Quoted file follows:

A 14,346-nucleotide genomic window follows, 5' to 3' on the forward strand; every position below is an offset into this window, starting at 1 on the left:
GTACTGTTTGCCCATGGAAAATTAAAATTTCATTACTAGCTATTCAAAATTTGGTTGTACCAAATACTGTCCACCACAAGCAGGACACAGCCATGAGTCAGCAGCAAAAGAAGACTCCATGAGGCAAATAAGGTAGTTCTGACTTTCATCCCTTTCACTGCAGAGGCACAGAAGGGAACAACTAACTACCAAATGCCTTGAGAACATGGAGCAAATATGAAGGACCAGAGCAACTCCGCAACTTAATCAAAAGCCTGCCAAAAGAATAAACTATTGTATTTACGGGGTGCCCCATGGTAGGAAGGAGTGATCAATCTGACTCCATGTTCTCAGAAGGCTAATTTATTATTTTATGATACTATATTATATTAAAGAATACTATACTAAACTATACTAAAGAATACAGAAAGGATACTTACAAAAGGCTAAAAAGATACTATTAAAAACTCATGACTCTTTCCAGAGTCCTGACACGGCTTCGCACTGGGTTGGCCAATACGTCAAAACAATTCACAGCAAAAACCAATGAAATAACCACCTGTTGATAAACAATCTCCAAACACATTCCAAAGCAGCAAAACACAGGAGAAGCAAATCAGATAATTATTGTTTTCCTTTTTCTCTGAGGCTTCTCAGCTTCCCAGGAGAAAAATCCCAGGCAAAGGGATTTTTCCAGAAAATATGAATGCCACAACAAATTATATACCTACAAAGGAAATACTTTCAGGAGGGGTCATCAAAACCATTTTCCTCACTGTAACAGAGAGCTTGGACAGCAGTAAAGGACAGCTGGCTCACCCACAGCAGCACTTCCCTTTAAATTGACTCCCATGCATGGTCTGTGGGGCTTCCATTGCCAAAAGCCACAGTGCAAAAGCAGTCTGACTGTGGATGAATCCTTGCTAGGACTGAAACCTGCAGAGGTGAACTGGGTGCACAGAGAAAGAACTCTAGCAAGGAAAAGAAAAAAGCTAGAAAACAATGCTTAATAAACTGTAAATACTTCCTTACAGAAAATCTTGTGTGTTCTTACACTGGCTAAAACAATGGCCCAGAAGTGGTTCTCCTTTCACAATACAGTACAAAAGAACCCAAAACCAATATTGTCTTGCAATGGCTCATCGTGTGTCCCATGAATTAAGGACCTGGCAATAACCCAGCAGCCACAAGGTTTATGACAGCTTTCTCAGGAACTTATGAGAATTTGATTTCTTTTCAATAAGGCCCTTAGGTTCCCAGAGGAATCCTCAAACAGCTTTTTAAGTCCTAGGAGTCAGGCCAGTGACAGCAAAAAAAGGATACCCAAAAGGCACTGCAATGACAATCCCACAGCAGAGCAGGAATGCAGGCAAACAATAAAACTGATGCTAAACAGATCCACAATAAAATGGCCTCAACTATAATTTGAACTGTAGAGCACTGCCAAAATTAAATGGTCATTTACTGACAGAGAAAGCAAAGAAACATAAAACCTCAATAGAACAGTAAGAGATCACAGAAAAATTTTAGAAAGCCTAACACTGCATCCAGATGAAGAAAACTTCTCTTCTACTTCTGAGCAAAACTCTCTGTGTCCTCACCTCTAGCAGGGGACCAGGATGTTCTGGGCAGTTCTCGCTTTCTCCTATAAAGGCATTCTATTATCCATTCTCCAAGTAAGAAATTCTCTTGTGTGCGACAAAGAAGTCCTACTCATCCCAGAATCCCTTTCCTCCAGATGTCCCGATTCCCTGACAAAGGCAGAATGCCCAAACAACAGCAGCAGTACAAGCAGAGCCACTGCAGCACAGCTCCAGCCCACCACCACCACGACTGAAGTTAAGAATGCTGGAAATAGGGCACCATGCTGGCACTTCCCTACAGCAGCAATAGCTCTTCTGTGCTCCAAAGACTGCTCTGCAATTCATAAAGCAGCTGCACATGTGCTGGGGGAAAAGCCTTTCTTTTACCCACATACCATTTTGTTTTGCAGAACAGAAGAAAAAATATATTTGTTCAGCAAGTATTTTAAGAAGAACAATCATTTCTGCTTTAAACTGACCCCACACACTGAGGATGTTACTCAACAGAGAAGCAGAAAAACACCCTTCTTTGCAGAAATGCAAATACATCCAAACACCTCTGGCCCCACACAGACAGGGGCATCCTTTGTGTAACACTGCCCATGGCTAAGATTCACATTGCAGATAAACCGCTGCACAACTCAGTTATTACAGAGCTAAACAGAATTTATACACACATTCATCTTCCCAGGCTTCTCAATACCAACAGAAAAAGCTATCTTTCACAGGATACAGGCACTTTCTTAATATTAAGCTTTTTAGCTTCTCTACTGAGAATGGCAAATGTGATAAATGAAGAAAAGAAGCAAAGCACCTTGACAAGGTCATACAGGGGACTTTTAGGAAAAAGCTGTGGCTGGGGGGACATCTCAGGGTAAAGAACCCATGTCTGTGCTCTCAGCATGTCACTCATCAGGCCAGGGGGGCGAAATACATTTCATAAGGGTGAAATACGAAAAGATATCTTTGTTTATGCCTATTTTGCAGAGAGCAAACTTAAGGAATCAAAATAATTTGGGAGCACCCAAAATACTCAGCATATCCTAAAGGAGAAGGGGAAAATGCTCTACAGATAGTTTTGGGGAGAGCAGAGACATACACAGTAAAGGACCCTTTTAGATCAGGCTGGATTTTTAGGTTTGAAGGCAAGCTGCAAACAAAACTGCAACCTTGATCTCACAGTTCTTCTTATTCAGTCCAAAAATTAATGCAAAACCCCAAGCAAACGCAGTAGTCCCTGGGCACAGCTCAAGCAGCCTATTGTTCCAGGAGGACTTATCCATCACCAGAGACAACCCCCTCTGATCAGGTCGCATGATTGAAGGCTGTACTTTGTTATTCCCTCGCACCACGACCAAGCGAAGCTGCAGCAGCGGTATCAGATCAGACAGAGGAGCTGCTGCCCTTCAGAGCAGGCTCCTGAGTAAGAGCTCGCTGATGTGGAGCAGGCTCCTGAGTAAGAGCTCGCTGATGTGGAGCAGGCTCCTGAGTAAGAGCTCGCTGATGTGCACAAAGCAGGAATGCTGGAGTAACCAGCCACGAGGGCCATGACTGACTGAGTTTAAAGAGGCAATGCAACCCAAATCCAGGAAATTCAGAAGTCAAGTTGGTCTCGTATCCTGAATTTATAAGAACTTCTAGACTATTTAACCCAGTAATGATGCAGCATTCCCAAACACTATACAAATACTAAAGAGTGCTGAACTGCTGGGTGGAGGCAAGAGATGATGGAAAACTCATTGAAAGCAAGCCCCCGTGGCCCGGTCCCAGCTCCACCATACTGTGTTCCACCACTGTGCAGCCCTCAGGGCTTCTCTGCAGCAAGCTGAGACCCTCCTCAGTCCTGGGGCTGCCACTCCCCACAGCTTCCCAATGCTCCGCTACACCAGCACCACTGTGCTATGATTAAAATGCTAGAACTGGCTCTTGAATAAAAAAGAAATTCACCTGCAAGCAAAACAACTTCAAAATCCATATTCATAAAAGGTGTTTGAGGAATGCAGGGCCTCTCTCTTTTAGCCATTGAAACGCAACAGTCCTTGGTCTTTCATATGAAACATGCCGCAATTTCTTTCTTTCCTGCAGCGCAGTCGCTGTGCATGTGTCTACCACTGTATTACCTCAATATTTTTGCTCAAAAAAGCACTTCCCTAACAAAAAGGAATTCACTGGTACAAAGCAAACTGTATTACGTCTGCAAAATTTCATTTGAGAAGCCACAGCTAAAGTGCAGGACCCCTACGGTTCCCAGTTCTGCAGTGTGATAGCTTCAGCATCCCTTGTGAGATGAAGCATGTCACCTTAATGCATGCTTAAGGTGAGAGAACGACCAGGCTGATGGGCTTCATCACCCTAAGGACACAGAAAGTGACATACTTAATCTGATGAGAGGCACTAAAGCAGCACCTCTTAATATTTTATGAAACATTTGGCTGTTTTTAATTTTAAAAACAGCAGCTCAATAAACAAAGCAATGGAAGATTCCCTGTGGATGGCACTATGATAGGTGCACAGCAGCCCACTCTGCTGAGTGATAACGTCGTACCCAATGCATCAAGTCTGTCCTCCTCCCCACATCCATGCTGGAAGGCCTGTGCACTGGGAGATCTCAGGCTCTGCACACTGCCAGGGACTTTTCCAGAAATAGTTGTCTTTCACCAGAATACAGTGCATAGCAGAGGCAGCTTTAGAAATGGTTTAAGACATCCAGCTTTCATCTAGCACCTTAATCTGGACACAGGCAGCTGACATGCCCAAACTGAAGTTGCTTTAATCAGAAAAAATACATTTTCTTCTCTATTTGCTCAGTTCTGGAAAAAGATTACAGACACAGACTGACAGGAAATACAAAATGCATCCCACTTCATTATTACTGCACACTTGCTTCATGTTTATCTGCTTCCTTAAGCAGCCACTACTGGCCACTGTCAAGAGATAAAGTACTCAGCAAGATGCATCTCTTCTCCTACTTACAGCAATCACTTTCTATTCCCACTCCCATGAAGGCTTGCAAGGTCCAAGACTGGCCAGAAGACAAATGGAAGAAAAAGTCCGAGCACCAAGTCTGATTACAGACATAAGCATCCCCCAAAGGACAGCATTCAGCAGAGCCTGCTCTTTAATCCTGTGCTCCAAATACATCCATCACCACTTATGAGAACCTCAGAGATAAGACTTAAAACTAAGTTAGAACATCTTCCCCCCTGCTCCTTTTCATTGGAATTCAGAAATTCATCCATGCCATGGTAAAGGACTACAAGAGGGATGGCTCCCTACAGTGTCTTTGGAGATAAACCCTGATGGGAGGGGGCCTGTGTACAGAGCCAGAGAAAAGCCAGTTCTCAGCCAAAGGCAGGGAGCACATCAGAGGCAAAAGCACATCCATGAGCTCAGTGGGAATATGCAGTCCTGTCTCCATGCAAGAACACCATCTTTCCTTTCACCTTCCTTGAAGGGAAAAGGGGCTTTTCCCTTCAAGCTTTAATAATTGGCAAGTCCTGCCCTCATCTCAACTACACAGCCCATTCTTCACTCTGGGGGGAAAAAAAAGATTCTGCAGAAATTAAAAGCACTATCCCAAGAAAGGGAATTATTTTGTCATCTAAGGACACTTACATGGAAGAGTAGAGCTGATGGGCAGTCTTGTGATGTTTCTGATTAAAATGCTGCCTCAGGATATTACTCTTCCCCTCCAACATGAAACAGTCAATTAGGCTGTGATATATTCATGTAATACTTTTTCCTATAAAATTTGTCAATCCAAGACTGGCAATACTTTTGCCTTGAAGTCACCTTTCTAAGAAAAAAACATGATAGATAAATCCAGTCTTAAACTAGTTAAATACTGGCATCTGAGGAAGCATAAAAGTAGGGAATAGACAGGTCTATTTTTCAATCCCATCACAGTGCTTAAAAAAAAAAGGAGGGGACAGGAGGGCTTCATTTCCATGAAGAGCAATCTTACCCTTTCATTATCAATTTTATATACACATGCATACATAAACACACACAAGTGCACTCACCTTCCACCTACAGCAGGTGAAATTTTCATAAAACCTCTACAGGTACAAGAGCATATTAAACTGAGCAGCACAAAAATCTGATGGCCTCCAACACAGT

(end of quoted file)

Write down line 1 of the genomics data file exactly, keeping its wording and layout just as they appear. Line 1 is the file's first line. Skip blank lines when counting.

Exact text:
A 14,346-nucleotide genomic window follows, 5' to 3' on the forward strand; every position below is an offset into this window, starting at 1 on the left: